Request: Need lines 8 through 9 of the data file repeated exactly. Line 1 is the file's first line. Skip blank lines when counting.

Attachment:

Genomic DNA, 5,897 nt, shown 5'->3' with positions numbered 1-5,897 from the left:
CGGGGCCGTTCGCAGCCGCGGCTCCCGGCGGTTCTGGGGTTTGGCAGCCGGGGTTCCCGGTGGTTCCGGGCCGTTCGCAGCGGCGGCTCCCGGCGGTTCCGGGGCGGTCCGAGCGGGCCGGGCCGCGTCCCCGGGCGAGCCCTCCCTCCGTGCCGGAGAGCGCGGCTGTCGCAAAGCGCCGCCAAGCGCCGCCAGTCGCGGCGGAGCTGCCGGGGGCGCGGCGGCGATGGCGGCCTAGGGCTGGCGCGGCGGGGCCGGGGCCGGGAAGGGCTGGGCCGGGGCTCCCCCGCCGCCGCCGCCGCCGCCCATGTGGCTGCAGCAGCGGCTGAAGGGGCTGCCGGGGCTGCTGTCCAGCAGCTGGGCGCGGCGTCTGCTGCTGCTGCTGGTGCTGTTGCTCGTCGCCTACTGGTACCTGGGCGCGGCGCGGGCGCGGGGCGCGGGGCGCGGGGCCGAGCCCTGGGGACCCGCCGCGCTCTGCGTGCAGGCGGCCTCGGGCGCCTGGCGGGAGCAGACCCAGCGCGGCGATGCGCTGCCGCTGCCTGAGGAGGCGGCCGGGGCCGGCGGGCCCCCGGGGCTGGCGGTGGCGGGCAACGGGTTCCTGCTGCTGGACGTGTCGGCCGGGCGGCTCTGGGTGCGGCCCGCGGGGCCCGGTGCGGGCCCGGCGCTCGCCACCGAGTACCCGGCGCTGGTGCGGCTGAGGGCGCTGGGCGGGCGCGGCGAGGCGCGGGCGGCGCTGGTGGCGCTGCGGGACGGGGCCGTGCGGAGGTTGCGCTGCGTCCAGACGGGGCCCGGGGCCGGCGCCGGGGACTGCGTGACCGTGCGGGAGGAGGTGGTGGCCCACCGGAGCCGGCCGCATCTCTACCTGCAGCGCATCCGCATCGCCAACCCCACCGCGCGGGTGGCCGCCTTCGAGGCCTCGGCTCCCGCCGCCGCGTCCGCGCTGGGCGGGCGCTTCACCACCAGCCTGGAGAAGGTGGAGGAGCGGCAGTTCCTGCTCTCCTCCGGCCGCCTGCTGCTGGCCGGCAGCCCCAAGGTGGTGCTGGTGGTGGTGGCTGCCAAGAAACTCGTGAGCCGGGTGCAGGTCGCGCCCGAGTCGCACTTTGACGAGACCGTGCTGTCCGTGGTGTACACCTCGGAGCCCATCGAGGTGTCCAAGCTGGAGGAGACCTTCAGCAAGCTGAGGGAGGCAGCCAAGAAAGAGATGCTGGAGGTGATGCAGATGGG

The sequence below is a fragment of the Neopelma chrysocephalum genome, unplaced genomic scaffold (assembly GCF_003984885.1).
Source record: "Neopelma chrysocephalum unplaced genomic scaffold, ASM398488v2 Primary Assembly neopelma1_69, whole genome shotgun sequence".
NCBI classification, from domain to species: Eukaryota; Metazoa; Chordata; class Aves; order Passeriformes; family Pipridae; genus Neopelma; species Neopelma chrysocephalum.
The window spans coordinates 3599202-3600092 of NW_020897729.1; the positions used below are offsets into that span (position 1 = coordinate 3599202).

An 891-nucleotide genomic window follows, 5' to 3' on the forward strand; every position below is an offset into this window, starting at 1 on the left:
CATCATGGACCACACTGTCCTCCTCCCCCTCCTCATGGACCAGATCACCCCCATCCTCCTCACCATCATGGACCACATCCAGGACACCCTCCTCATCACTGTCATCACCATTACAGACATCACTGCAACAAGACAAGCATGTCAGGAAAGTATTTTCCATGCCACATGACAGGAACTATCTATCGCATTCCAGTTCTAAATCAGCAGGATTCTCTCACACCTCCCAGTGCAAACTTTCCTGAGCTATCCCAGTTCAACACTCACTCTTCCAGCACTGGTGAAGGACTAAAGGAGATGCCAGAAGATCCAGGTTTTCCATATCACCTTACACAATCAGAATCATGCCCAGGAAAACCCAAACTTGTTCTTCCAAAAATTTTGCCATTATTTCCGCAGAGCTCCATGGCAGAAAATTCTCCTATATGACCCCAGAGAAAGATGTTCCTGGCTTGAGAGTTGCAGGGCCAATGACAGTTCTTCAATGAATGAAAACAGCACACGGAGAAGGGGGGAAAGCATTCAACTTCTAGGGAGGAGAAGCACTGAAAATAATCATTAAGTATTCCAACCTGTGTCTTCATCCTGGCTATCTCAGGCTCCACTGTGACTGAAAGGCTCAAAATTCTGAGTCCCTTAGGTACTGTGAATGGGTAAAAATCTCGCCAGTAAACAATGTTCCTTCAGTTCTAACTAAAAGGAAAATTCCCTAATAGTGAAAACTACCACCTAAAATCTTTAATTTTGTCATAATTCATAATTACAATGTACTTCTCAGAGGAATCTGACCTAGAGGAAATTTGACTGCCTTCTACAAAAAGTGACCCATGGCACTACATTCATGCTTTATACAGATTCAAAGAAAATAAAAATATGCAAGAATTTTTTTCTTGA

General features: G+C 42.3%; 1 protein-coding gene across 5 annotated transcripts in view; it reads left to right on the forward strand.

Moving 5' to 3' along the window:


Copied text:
CATCATGGACCACACTGTCCTCCTCCCCCTCCTCATGGACCAGATCACCCCCATCCTCCTCACCATCATGGACCACATCCAGGACACCCTCCTCATCACTGTCATCACCATTACAGACATCACTGCAACAAGACAAGCATGTCAGGAAAGTATTTTCCATGCCACATGACAGGAACTATCTATCGCATTCCAGTTCTAAATCAGCAGGATTCTCTCACACCTCCCAGTGCAAACTTTCCTGAGCTATCCCAGTTCAACACTCACTCTTCCAGCACTGGTGAAGGACTAAAGGAGATGCCAGAAGATCCAGGTTTTCCATATCACCTTACACAATCAGAATCATGCCCAGGAAAACCCAAACTTGTTCTTCCAAAAATTTTGCCATTATTTCCGCAGAGCTCCATGGCAGAAAATTCTCCTATATGACCCCAGAGAAAGATGTTCCTGGCTTGAGAGTTGCAGGGCCAATGACAGTTCTTCAATGAATGAAAACAGCACACGGAGAAGGGGGGAAAGCATTCAACTTCTAGGGAGGAGAAGCACTGAAAATAATCATTAAGTATTCCAACCTGTGTCTTCATCCTGGCTATCTCAGGCTCCACTGTGACTGAAAGGCTCAAAATTCTGAGTCCCTTAGGTACTGTGAATGGGTAAAAATCTCGCCAGTAAACAATGTTCCTTCAGTTCTAACTAAAAGGAAAATTCCCTAATAGTGAAAACTACCACCTAAAATCTTTAATTTTGTCATAATTCATAATTACAATGTACTTCTCAGAGGAATCTGACCTAGAGGAAATTTGACTGCCTTCTACAAAAAGTGACCCATGGCACTACATTCATGCTTTATACAGATTCAAAGAAAATAAAAATATGCAAGAATTTTTTTCTTGA

General features: G+C 42.3%; 1 protein-coding gene across 5 annotated transcripts in view; it reads left to right on the forward strand.